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About cervical screening

The National Cervical Screening Program (NCSP) began in 1991 and until December 2017 the recommended interval for women and people with a cervix to have the Pap test was every two years. In 1999, it was discovered that human papillomavirus (HPV) is the cause of most cervical cancers. This led to the development of the HPV vaccine as well as some major changes to the NCSP.

The changes included replacing the Pap test in December 2017 with the Cervical Screening Test.

The Cervical Screening Test is more effective than the Pap test at preventing cervical cancers because it detects high-risk types of HPV, whereas the Pap test looked for cell changes in the cervix. Almost all cervical cancers are caused by HPV and is a very common infection which usually shows no obvious symptoms. The virus is passed by sexual contact and can infect everyone.

The body can get rid of most HPV infections naturally but if it doesn't, some types of HPV can cause changes to the cells of the cervix, which can turn into cervical cancer if not picked up early.

The Cervical Screening Test is available to women and people with a cervix aged 25 to 74 with no symptoms or signs of cervical cancer and is only required every five years if the result is normal.

Cervical cancer is one of the most preventable cancers. Routine cervical screening is the best protection against cervical cancer.

What to expect from the first Cervical Screening Test

Who should have the Cervical Screening Test?

Health workers are often asked by patients if they should have the Cervical Screening Test. A Cervical Screening Test is needed in anyone aged 25-74 with a cervix, even if they:

  • have had the HPV vaccine
  • are past menopause
  • have only had one sexual partner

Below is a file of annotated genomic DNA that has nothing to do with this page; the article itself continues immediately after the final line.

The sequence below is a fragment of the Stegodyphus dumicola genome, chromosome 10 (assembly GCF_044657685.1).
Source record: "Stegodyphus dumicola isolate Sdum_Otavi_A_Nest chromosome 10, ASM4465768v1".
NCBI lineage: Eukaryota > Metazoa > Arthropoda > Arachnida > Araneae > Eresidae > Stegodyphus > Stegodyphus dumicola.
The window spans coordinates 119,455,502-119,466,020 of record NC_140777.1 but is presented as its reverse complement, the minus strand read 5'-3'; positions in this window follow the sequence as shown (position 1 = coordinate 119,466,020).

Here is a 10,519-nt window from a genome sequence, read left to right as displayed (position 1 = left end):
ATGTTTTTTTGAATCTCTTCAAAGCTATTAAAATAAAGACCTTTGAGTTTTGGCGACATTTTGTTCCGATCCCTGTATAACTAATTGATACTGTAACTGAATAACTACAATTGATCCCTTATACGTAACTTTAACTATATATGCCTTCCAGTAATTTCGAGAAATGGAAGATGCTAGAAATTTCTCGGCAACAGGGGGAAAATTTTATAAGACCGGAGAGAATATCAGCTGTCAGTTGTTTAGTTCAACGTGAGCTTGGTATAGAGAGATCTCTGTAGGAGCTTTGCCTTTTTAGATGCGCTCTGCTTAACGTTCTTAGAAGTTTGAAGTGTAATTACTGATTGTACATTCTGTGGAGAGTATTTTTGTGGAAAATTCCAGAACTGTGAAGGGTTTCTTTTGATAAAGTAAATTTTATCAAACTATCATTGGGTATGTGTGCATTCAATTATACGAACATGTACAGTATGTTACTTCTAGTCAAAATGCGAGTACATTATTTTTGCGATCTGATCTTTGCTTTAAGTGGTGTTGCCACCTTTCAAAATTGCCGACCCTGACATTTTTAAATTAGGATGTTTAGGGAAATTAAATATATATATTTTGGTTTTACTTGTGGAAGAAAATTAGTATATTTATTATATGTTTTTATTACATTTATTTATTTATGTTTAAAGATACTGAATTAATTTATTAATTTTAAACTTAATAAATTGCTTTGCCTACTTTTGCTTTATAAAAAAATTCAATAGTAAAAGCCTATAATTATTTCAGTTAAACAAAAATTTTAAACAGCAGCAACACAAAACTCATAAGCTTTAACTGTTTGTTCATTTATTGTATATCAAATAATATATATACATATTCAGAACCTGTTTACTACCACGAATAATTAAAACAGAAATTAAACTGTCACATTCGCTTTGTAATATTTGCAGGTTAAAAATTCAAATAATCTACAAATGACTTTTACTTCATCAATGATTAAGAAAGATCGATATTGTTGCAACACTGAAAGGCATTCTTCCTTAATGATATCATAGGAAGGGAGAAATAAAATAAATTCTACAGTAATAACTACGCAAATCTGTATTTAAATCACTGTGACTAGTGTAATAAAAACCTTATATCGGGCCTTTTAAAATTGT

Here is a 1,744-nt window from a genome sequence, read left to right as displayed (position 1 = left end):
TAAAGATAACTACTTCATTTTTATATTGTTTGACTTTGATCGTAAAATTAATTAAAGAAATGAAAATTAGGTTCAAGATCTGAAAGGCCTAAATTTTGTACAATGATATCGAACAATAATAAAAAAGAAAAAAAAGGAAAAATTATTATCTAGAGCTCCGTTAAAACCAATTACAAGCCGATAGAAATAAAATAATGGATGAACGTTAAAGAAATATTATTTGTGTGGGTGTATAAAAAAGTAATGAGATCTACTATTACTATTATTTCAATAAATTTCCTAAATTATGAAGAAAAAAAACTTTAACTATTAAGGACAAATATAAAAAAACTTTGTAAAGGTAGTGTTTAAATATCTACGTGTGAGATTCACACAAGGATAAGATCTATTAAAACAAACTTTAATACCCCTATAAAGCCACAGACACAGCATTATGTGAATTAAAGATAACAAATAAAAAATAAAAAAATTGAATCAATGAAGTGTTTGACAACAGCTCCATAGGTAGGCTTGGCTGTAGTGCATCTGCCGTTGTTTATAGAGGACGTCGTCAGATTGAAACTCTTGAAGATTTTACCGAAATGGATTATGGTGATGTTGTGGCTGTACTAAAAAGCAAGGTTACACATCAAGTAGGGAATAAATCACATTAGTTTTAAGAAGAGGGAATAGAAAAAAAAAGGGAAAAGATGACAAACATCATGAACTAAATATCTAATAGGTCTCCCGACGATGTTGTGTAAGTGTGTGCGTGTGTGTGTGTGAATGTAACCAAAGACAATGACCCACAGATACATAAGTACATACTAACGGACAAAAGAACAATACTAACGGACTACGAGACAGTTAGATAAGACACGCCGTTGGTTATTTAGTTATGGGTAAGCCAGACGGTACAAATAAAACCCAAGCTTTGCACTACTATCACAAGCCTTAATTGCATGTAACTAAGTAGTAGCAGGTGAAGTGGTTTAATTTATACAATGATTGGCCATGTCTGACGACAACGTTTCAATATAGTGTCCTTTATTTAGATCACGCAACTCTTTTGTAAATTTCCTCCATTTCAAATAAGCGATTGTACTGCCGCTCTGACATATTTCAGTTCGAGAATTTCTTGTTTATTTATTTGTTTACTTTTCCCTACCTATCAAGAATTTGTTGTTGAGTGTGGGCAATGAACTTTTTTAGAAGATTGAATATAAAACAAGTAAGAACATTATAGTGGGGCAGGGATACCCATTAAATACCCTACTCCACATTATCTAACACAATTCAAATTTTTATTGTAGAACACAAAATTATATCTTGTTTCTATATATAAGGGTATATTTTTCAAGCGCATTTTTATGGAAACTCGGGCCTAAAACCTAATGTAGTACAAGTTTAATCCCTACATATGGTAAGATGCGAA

• have traditional cutting/circumcision
  • have had a baby
  • are married
  • are divorced
  • are widowed
  • are no longer sexually active.

What is self-collection?

Everyone who is eligible for cervical screening will have the choice to screen using either a self-collected vaginal sample or a clinician collected sample taken from the cervix.

Self-collection requires a person gently putting a cotton swab in their vagina and rotating the swab 2-3 times for about 10 seconds. The swab will collect a sample of cells from the vagina, which will be tested to see if HPV is present.

Self-collection does not need to collect cells from the cervix.

This test is done privately at the doctor’s or other health setting, usually behind a screen or in the bathroom.

In some cases, a doctor or nurse may be able to support people doing the test at home under the guidance of telehealth.

If people are unsure on how to do the self-collection test - a doctor or nurse will explain how to do the test and can help if they need it. They can also give additional test kits if people need to do it again.

For more information visit our page on self collection.

Is self-collection as accurate as a Cervical Screening Test?

A self-collected test is just as effective at detecting HPV as a practitioner-collected Cervical Screening Test.

Is the Cervical Screening Test free?

A doctor or nurse can provide the Cervical Screening Test. Women and people with a cervix eligible for cervical screening do not need to pay for the screening test, but the doctor may charge their standard consultation fee for the appointment. Some doctors , clinics and health centres offer bulk billing, which means there are no out-of-pocket expenses. It's important for people to check if there are any costs when making their appointment. To find a cervical screening provider in Victoria visit Cancer Council Victoria website.

For more information regarding the cervical screening program visit the National Cervical Screening Program website.

In the related resources below, Cancer Council Victoria have developed a presentation on cervical screening, which can be used to assist in delivering presentations to the community.